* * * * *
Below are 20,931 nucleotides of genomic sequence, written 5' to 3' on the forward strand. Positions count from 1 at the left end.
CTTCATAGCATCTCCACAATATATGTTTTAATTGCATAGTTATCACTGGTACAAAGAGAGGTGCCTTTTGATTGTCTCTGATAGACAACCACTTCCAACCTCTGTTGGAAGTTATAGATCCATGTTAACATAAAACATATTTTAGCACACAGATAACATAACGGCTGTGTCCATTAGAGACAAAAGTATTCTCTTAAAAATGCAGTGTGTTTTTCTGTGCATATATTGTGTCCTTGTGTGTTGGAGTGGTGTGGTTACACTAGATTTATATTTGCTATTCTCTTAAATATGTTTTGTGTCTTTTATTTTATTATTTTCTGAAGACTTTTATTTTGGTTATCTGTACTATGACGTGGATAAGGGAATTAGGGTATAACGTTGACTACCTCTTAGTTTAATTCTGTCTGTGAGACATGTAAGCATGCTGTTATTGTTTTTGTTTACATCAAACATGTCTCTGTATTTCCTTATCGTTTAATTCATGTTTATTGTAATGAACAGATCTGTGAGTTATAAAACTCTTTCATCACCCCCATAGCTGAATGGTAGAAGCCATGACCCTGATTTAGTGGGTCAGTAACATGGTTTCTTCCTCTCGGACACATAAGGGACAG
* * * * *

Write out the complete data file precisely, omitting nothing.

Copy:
Below are 20,931 nucleotides of genomic sequence, written 5' to 3' on the forward strand. Positions count from 1 at the left end.
CTTCATAGCATCTCCACAATATATGTTTTAATTGCATAGTTATCACTGGTACAAAGAGAGGTGCCTTTTGATTGTCTCTGATAGACAACCACTTCCAACCTCTGTTGGAAGTTATAGATCCATGTTAACATAAAACATATTTTAGCACACAGATAACATAACGGCTGTGTCCATTAGAGACAAAAGTATTCTCTTAAAAATGCAGTGTGTTTTTCTGTGCATATATTGTGTCCTTGTGTGTTGGAGTGGTGTGGTTACACTAGATTTATATTTGCTATTCTCTTAAATATGTTTTGTGTCTTTTATTTTATTATTTTCTGAAGACTTTTATTTTGGTTATCTGTACTATGACGTGGATAAGGGAATTAGGGTATAACGTTGACTACCTCTTAGTTTAATTCTGTCTGTGAGACATGTAAGCATGCTGTTATTGTTTTTGTTTACATCAAACATGTCTCTGTATTTCCTTATCGTTTAATTCATGTTTATTGTAATGAACAGATCTGTGAGTTATAAAACTCTTTCATCACCCCCATAGCTGAATGGTAGAAGCCATGACCCTGATTTAGTGGGTCAGTAACATGGTTTCTTCCTCTCGGACACATAAGGGACAG